Aptima® BV Assay

Objective and accurate testing for bacterial vaginosis (BV) testing.1

Assay box in lab background




    Detect Imbalances in Vaginal Flora

    Bacterial vaginosis (BV) is the most common cause of abnormal vaginal discharge in women of childbearing age.1 More than 50% of women diagnosed with BV experience recurrent symptoms within 12 months.2 The Aptima BV Assay is a Nucleic Acid Amplification Test (NAAT) that helps to detect one of the most common causes of vaginitis: bacterial vaginosis (based on algorithm using; Lactobacillus spp, Gardnerella vaginalis, Atopobium vaginae).3

    Comprehensive, Accurate & Objective Results

    The CE-marked Aptima BV Assay delivers reliable RT-TMA results for detection and quantitation of ribosomal RNA from bacteria associated with bacterial vaginosis.3

    Accurate Diagnosis

    An objective tool for the clinician to accurately diagnose and treat patients, with a higher sensitivity and specificity than clinician's diagnosis and in-clinic assessment.4

    Greater Clarity

    A clinical diagnosis that determines only a single pathogen is likely to be underdiagnosing infections that require different clinical management.5 Overlapping symptoms and co-infections make clinical diagnosis a challenge.6,7

    Rapid Results

    Time to first result in as little as 2 hrs 41 mins, with five additional results every five minutes.8

    Improved Workflow

    Benefit from superior workflow, reduced hands-on time and sample volume scalability from running assays on the fully automated Panther® System.9

    Technician walking through Panther systems in a lab setting

    Simplify & Scale the Future of Diagnostics

    The Aptima BV Assay is part of the Hologic Molecular Scalable Solution, a portfolio combining a broad, high-performing assay menu with high-throughput automation. Designed to flexibly scale to meet your needs, from a single patient result to population-level screening.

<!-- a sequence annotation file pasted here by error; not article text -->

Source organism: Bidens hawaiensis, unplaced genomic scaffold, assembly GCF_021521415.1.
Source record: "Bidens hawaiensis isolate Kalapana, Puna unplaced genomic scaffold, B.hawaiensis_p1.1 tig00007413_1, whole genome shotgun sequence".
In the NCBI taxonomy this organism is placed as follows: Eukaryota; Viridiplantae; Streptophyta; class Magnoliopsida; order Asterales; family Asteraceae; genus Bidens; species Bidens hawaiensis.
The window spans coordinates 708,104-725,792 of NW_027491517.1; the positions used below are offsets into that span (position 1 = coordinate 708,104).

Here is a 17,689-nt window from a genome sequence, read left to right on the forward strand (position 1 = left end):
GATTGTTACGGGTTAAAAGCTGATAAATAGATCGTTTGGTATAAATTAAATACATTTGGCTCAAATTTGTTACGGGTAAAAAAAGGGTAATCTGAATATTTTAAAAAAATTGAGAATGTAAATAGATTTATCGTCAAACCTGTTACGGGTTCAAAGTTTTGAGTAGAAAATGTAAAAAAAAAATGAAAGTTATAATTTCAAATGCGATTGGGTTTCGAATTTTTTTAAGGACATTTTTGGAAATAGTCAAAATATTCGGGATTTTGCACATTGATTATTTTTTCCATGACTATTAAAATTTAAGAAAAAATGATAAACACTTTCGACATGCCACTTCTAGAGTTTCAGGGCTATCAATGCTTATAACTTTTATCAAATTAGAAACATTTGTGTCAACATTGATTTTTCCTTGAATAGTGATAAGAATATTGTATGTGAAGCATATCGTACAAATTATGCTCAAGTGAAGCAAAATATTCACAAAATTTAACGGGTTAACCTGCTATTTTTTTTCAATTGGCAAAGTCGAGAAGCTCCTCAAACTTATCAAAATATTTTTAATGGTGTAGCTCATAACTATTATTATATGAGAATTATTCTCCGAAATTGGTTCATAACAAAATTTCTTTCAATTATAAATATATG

Excellent Clinical Performance

    Delivering a clear, objective result for Bacterial vaginosis.

    Detection and quantitation

    of rRNA from bacteria associated with bacterial vaginosis


    Qualitative result

    automatically determined by the assay software


    Excellent sensitivity

    and specificity from clinician and patient collected specimens


    Overcome the Clinical Challenges of Accurate Diagnosis

    Co-infections and overlapping symptoms make clinical diagnosis a challenge.6 Traditional methodologies are subjective and can impact treatment pathways.

    Image source7

    Overlapping illustration of Vaginitis Cervicitis Urethritis

    Test Together. Treat Differently.

    Woman talking to healthcare professional

    Avoid Unnecessary Health Complications

    Untreated BV infections can lead to an increased risk of complications including:

    • Sexually transmitted infections (STIs) such as chlamydia, gonorrhoea, HSV and HIV3,10
    • Pelvic inflammatory disease and cervicitis3,10
    • Pregnancy-related concerns such as premature delivery, low birth weight and pregnancy loss3,10

    Up to 30% of women diagnosed with BV were co-infected with Candida species11 

    Evidence. Insight. Collaboration.

    Our education portal improves patient care through excellence in education, communication of clinical and scientific evidence, and partnerships with the healthcare community.

      1. Sherrard J, Wilson J, Donders G, et al. 2018 European (IUSTI/WHO) International Union against sexually transmitted infections (IUSTI) World Health Organisation (WHO) guideline on the management of vaginal discharge. International Journal of STD & AIDS. 2018;29(13): 1258–1272
      2. Bradshaw C, Morton A, Hocking J, et al. High Recurrence Rates of Bacterial Vaginosis over the Course of 12 Months after Oral Metronidazole Therapy and Factors Associated with Recurrence. Journal of Infectious Disease. 2006 June; Volume 193, Issue 11: 1478–1486.
      3. Aptima BV Assay [Package Insert] AW-23712-001 Rev.001 San Diego, CA; Hologic, Inc., 2022. 
      4. Schwebke JR, Taylor SN, Ackerman R, et.al. Clinical Validation of the Aptima Bacterial Vaginosis and Aptima Candida/Trichomonas Vaginitis Assays: Results from a Prospective Multicenter Clinical Study. J Clin Microbiol. 2020;58:e01643-19.
      5. Van der pol B, Daniel G, Kodsi S, et al. Molecular-based Testing for Sexually Transmitted Infections Using Samples Previously Collected for Vaginitis Diagnosis. Clin Infect Dis. 2019 Feb 1; 68(3): 375-381.
      6. Anderson MR, Klink K, Cohrssen A. Evaluation of vaginal complaints. JAMA. 2004;291(11):1368–79.
      7. Adapted from Kent H. Epidemiology of Vaginitis. Am J Obstet Gynecol. 1991 Oct;165(4 Pt 2):1168-76
      8. AW-26055-001 Rev. 001 Panther / Panther Fusion Operators Manual
      9. Ratnam S, Jang D, Gilchrist J et.al. Workflow and Maintenance Characteristics of Five Automated Laboratory Instruments for the Diagnosis of Sexually Transmitted Infections. J. Clin. Microbiol. 2014;52(7):2299-2304
      10. Aptima CV/TV Assay [package insert] AW-18812-001 Rev. 004., San Diego, CA; Hologic, Inc., 2021
      11. Sobel J, Subramanian C, Foxman B et al. Mixed Vaginitis—More Than Coinfection and With Therapeutic Implications. Current Infectious Disease Reports. 2013; 15:104–108.



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